Microbial Cell, Vol. 3, No. 4, pp. 132 - 134; doi: 10.15698/mic2016.04.488

What’s old is new again: yeast mutant screens in the era of pooled segregant analysis by genome sequencing

Chris Curtin and Toni Cordente

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    The Australian Wine Research Institute, Urrbrae, SA 5064, Australia.

Keywords: QTL, genetics, polygenic analysis, volatile aroma compound, flavour.
Received originally: 22/03/2016 Received in revised form: 23/03/2016
Accepted: 23/03/2016 Published: 04/04/2016

Dr. Chris Curtin, chris.curtin@awri.com.au

Conflict of interest statement: The authors declare no conflict of interest.
Please cite this article as: Chris Curtin and Toni Cordente (2016). What’s old is new again: yeast mutant screens in the era of pooled segregant analysis by genome sequencing. Microbial Cell 3(4): 132-134.

While once de-rigueur for identification of genes involved in biological processes, screening of chemically induced mutant populations is an approach that has largely been superseded for model organisms such as Saccharomyces cerevisiae. Availability of single gene deletion/overexpression libraries and combinatorial synthetic genetic arrays provide yeast researchers more structured ways to probe genetic networks. Furthermore, in the age of inexpensive DNA sequencing, methodologies such as mapping of quantitative trait loci (QTL) by pooled segregant analysis and genome-wide association enable the identification of multiple naturally occurring allelic variants that contribute to polygenic phenotypes of interest. This is, however, contingent on the capacity to screen large numbers of individuals and existence of sufficient natural phenotypic variation within the available population. The latter cannot be guaranteed and non-selectable, industrially relevant phenotypes, such as production of volatile aroma compounds, pose severe limitations on the use of modern genetic techniques due to expensive and time-consuming downstream analyses. An interesting approach to overcome these issues can be found in Den Abt et al. [1] (this issue of Microbial Cell), where a combination of repeated rounds of chemical mutagenesis and pooled segregant analysis by whole genome sequencing was applied to identify genes involved in ethyl acetate formation, demonstrating a new path for industrial yeast strain development and bringing classical mutant screens into the 21st century.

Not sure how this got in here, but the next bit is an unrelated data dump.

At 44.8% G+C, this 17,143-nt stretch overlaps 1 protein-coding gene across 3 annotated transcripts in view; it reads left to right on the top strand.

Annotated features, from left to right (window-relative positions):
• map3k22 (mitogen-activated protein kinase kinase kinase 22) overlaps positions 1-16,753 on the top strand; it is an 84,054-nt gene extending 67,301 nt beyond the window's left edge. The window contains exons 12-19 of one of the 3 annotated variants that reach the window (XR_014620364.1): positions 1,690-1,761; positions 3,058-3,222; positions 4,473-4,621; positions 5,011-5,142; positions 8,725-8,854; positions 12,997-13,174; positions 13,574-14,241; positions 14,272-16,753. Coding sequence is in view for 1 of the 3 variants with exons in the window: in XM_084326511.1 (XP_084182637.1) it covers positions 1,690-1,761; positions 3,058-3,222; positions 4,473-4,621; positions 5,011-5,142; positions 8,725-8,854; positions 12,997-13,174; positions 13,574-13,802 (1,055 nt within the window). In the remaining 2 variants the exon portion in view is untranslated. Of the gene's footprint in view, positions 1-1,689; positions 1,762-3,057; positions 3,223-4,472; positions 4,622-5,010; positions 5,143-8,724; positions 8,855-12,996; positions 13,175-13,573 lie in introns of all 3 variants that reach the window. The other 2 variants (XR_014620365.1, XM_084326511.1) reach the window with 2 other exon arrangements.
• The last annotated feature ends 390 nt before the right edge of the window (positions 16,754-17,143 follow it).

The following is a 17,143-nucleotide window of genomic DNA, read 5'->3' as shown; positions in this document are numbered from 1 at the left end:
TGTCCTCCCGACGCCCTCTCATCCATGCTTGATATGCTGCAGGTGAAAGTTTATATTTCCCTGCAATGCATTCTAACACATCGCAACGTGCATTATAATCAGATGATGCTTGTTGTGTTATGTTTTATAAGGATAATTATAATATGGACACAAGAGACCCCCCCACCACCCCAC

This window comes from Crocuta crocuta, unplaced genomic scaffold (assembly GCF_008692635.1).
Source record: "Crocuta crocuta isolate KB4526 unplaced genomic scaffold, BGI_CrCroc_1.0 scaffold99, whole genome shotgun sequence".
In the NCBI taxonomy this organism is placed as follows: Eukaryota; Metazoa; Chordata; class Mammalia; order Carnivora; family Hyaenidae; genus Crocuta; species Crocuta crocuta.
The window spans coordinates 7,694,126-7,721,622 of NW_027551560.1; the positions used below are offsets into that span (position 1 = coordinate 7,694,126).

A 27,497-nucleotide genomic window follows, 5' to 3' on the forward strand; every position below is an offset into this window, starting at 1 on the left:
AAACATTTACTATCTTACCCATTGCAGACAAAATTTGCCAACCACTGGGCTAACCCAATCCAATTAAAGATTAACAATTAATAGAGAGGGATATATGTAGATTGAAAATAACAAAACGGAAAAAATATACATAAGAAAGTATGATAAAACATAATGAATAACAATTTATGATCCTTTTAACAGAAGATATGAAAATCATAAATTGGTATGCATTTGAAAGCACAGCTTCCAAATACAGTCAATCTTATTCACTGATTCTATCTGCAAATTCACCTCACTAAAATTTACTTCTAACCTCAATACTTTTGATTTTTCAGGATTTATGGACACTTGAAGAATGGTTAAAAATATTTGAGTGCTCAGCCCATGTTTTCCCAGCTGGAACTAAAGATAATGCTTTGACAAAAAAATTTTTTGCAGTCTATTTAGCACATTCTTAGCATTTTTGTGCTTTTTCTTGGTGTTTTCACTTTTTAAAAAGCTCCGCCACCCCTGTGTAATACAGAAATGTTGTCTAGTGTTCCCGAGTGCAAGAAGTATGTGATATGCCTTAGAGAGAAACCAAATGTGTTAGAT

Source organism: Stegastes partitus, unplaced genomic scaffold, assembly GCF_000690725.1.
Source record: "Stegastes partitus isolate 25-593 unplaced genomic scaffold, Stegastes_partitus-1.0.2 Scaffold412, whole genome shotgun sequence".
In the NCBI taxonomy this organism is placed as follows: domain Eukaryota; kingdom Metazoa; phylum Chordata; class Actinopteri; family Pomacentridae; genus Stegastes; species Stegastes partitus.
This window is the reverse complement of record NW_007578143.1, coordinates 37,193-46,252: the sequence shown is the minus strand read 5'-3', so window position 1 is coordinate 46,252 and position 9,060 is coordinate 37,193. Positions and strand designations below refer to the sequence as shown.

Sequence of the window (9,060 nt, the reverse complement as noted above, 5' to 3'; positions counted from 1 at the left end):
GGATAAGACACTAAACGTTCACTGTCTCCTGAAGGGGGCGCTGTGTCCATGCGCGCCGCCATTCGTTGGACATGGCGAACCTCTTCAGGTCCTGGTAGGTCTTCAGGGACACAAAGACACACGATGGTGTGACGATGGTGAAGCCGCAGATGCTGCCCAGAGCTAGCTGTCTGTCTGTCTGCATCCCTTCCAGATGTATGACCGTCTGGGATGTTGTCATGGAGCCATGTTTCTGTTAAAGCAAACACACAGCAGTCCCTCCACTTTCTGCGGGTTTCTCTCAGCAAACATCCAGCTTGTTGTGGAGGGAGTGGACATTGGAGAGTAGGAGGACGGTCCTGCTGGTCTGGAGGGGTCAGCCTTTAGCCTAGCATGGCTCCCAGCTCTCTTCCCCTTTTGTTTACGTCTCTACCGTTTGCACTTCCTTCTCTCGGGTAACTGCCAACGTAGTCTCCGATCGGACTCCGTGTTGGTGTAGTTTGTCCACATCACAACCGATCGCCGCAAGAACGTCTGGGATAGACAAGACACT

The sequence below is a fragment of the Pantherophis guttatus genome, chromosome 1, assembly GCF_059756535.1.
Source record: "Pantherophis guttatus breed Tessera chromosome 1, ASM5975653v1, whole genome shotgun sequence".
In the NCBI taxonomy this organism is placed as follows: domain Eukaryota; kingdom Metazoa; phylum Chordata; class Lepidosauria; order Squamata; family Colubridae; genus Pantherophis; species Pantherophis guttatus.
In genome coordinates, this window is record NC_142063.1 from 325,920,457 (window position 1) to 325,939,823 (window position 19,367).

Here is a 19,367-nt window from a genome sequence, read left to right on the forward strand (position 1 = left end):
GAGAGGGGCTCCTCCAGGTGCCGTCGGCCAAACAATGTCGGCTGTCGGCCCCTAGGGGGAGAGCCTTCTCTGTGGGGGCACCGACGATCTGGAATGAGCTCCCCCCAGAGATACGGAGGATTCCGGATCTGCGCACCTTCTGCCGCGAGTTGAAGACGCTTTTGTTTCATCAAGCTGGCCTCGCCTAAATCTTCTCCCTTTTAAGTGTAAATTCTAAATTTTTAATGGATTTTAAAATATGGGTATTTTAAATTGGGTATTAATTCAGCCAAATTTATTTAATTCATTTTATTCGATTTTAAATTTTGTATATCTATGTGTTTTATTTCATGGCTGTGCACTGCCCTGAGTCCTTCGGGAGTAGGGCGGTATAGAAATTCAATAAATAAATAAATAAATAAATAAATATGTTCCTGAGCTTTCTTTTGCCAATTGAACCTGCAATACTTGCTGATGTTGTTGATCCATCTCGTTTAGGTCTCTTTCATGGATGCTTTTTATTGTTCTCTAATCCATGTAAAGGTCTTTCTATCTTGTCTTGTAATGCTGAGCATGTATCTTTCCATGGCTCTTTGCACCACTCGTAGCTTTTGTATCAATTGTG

Fermented foods and beverages, such as beer, wine, saké, and bread, owe much to the primary fermentation yeast used in their production, Saccharomyces cerevisiae. In addition to the crucial role it plays in conversion of sugars to ethanol and carbon dioxide, S. cerevisiae is responsible for an important fraction of fermented product flavour and aroma through biosynthesis of esters, higher alcohols, volatile fatty acids, and low-molecular weight sulfur compounds [2]. Biochemical pathways have been established for most compounds within these families, a particularly well-studied example being the Ehrlich higher-alcohol pathway [3]. Nevertheless, the genetic determinants of metabolic processes for production of some compounds remain elusive. One of the most significant esters produced by yeast is ethyl acetate, which imparts a “fruity”, “confectionary” aroma at low concentrations, but at high concentrations is considered an off-flavour with a “solvent”-like aroma. Two alcohol acetyltransferase-encoding genes, ATF1 and ATF2, are responsible for production of the related ester, 3-methylbutyl acetate, yet when both genes are deleted approximately 50% of ethyl acetate production remains [4], highlighting the polygenic nature of this important metabolic trait.

Pooled segregant analysis is an ideal tool for the study of polygenic traits in S. cerevisiae, yet has seen only sporadic application to production of volatile aroma compounds [5][6][7]. Costly chemical analyses and the requirement to perform micro-fermentations of sufficient scale has undoubtedly presented a barrier for many researchers considering taking this approach, particularly because of the need for up-front large-scale screens of S. cerevisiae strains for production of each target metabolite [8], to identify those with significant differences. The work of Den Abt et al. [1] shows that a chemically mutagenised parent strain represents a more efficient way into the process, obviating the need for large collections of “natural” S. cerevisiae strains as the source of genetic variation. Indeed, in some strain collections the range of observed variation can be quite low, a case in point being extensive redundancy and genetic similarity of commercial and industry-isolated wine yeasts [9]. Important to note, and a potential limitation or advantage depending upon your perspective, is that the mutant S288c variants TDA1(4) and TDA3(4) generated by Den Abt et al. [1] exhibited a large number of mutations not observed “naturally” across approximately 40 previously sequenced S. cerevisiae strains.